Only going with one reply on this.

    First I haven't watched season 5 so what happened between Oliver and Chase I can't comment on. I gave my opinion on the subject of Oliver in regards to him killing.

    Second, warcrimes aren't accepted by anyone, again an emotional “feel good“ argument (just like we shouldn't kill) that has little substance from political war protesters, it's made specifically because almost nobody will deny it shouldn't be accepted and those that do one can point their finger at and call evil. Is a war “justified“ or not can be debated, what is most often done though is bash those the protesters oppose while condoning and defending those same actions committed by those the protesters wish to be seen as fighting for. At least true pacifist protesters are uniform and condem both sides equally. You can't expect somebody to stay focused when you cause him to question what it is he's doing, that's NOT supportive when that person's life is on the line. One doesn't risk their life for something they don't believe in and ranting damning commentary that can be made about almost any conflict (specifics are rarely voiced or they are so specific they refer to a singular incident and are then expanded into a generalization) can cause people to waver in their beliefs if they are repeated often enough or are thought to be held by the majority of those that should be supporting you.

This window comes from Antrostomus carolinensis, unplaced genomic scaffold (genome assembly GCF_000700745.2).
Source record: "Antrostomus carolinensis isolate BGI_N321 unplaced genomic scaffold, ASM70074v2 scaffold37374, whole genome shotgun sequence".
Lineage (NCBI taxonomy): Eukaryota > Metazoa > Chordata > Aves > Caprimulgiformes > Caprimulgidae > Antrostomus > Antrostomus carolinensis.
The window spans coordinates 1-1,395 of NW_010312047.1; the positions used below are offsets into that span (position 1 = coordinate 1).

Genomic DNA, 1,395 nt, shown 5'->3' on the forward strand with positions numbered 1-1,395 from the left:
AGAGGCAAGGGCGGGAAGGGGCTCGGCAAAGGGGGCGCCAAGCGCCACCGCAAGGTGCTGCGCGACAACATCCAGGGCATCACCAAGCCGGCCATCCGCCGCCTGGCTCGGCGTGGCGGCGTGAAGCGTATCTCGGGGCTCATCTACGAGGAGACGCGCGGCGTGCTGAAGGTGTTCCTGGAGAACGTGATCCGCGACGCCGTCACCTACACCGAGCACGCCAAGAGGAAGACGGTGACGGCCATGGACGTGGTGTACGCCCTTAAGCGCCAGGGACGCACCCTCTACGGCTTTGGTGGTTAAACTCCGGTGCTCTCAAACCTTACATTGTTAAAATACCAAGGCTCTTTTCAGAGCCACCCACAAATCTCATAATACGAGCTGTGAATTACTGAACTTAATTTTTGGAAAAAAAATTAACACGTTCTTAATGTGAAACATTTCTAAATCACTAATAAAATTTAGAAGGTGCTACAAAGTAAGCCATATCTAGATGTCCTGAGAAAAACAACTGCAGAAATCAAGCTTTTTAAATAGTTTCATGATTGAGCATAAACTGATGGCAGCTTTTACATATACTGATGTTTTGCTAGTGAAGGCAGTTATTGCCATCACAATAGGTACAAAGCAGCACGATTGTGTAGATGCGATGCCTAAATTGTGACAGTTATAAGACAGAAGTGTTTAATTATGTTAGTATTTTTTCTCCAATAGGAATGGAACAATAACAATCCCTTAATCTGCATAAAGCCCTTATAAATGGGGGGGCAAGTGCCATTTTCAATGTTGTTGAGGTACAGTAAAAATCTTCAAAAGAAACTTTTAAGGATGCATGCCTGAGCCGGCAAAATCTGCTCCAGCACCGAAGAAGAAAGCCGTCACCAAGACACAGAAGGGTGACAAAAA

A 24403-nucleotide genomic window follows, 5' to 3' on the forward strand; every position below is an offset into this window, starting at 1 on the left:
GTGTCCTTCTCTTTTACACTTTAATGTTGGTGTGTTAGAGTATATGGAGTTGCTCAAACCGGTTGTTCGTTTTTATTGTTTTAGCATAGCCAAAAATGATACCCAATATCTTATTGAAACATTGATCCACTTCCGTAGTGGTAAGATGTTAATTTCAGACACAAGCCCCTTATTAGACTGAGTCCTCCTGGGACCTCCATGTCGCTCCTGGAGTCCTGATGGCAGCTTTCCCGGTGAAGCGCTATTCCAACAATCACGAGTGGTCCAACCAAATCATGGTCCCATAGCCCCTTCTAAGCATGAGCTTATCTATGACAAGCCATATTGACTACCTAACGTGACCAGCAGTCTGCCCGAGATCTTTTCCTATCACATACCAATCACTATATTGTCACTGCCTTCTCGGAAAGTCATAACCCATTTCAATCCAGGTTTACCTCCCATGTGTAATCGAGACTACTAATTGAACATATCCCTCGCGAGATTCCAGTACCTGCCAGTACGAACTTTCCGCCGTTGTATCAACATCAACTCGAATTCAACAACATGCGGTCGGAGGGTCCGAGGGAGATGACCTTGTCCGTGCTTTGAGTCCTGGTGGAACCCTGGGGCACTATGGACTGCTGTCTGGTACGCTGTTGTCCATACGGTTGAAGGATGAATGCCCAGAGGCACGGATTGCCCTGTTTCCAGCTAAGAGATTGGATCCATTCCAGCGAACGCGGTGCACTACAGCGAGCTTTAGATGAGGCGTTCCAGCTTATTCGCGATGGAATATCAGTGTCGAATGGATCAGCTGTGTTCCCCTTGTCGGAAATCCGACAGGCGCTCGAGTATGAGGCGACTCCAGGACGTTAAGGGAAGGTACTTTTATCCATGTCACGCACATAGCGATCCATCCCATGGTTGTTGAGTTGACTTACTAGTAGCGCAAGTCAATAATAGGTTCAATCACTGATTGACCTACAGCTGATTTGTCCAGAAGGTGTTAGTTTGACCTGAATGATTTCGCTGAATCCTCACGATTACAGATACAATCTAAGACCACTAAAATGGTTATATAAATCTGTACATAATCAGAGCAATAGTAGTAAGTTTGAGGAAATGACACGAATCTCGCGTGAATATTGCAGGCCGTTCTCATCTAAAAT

Finally, I used the term PTSD because it's the common description used today, not that those who weren't diagnosed with having it didn't have it. It's a no brainer for me to acknowledge that PTSD was a thing long before some shrink came up with the name.